at the TAJ MAHAL
Having a very early start we arrive at the border in Banbassa by 6AM. 50 meters behind Nepali Immigration office the tarmac ends giving way to rough gravel which reminds me of a riverbed… Mostly locals are using horse driven carts moving their personal belongings from one side the border to another. It seems like there is no need for visa or passport for Indian or Nepal nationals.
For us it’s different obviously. The 2 officers at the Immigration let me sit down and wait till they’re finished with the newspaper and then starting asking me questions I’ve been asked thousands of times already: where you from (having my passport), how much is the motorbike, is this your wife, what is your job…
Not many tourists passing this way I reckon and the job at this border is more than boring.
It proves again that only the “best” officers are being deployed in Banbassa when the Customs officer is trying to show me that my passport expires in about 6 months. In fact he is looking at the Indian visa and its expiry date.
Some more soft gravel and more horse carts, then through a narrow dam-bridge and one more gate before we can enter India.
Mid April is too early for any excursions to Ladakh as most of the high altitude passes are still covered with snow. Instead we’re deciding on a loop around Uttar Pradesh and Rajastan.
Our first target is the magnificent Taj Mahal in Agra. As soon as I see the sun coming up behind the monument I know that it was worth every effort to come and see it – what a view!!!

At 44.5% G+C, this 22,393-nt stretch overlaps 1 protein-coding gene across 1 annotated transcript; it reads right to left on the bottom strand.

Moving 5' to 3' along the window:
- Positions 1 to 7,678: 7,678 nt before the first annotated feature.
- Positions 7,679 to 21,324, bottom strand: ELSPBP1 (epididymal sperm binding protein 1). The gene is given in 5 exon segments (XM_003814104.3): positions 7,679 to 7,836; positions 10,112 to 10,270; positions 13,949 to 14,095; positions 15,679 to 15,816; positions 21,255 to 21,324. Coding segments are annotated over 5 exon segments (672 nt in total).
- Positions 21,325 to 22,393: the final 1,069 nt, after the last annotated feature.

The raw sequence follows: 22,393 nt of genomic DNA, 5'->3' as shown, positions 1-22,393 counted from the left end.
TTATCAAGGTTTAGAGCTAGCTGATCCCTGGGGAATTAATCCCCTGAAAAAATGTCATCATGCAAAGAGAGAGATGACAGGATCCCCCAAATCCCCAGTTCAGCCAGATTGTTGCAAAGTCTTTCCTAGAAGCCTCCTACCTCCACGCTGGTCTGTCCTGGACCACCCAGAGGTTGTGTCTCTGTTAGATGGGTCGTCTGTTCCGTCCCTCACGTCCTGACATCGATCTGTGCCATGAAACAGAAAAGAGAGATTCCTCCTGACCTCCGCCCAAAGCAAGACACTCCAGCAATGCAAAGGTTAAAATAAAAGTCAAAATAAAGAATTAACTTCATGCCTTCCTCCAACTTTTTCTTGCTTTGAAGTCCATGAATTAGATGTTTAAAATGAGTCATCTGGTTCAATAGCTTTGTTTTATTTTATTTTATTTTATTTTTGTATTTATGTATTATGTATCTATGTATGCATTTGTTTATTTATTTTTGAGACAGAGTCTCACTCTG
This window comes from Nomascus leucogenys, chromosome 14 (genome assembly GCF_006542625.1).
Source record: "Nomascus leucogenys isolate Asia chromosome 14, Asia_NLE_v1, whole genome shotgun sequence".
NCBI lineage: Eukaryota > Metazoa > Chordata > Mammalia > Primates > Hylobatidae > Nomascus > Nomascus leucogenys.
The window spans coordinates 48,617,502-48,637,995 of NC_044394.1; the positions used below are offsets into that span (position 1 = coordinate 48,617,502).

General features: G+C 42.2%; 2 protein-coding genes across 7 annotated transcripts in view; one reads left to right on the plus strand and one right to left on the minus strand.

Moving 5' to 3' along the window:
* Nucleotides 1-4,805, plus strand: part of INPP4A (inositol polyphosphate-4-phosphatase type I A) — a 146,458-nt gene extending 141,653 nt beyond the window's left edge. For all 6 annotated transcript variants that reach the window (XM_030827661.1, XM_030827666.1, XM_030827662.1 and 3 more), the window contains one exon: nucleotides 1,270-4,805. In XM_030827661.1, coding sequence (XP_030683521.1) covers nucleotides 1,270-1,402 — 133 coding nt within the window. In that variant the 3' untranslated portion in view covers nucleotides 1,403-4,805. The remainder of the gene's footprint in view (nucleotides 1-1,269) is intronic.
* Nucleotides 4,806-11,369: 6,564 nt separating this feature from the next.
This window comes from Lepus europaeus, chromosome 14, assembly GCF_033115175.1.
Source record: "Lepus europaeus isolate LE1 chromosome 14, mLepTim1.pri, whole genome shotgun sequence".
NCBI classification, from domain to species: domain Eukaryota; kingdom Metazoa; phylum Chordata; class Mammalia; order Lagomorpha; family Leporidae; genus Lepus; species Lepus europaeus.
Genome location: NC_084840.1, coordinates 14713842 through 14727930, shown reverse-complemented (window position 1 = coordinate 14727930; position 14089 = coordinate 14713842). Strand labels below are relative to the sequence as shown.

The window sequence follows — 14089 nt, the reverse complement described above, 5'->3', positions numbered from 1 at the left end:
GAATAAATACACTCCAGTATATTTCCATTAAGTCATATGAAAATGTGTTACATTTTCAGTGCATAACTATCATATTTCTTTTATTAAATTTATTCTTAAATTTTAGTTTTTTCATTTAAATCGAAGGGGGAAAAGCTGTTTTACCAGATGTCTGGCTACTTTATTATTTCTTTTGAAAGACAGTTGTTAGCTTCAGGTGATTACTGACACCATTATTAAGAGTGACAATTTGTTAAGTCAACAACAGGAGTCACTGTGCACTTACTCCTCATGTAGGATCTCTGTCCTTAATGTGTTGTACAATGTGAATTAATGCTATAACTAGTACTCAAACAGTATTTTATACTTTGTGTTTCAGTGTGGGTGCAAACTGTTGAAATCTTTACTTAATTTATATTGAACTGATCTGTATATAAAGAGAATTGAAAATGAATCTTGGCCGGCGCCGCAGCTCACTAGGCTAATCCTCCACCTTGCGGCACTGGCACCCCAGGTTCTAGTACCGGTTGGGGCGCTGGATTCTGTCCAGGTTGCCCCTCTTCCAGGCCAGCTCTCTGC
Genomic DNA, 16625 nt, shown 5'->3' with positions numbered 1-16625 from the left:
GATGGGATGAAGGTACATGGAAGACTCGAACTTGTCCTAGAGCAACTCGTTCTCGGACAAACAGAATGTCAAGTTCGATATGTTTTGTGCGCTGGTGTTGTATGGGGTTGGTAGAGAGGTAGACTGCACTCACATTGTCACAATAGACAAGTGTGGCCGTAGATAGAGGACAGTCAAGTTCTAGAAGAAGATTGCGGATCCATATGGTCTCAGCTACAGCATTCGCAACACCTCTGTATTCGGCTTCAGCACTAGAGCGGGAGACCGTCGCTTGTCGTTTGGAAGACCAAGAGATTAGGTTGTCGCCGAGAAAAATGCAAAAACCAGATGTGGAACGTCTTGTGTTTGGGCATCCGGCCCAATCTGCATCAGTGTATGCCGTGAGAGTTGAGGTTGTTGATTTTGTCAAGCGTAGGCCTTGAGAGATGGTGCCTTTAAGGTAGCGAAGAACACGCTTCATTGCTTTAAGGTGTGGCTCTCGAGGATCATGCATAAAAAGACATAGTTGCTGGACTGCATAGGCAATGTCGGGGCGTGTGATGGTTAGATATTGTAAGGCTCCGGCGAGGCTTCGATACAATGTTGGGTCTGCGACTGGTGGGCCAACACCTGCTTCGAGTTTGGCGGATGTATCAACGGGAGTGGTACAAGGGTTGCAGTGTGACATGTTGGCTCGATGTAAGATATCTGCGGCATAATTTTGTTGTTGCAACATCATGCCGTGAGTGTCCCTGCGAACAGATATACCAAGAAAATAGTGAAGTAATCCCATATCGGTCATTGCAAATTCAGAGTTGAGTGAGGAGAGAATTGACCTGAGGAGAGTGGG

sunrise at the TAJ MAHAL
The roads and the traffic in India are surprisingly easy. Riding within the city limits is still a nightmare but out on the open highway it is by far not as shocking as we heard of… Yes, there will be still vehicles coming head on towards you on a dual carriage way and there will be trucks and busses overtaking each other, leaving no other option for the bike but escaping on to the sandy road shoulder, but this is happening all over Asia so far.
There is lots of road construction going on in India and the congested one lane tracks vanishing in a fast pace. From Agra to Ajmer and Pushkar we’re riding the brand new dual carriage way with average speed of 100km/h. Who’d ever think we would be able to reach 100 in this country?!
at the 54m high gate in fatehpur sikri
As we’re moving westwards the cows pulling carts are increasingly replaced by camels, the vast wheat fields are giving place to brick businesses and later to sand, sand and more sand. That’s the great Thar Desert.
The countless piles of cow dung along the roads in Uttar Pradesh are vanishing too as we ride to Rajastan. We can still observe people collecting the fresh excrements, forming it into perfect circles and drying it on the roofs but in Uttar Pradesh this is more of an art than necessity. Over there, the fresh fallen paste would be collected and formed by hands (right before making the chapattis…) into forms reminding us of bakery products, dried and then piled up to multi storey cones. The cone would be covered by a thin layer of dung protecting it from heat and erosion, I guess, but leaving an opening to the passing traffic. Some people might be seduced by the great looks and buy some.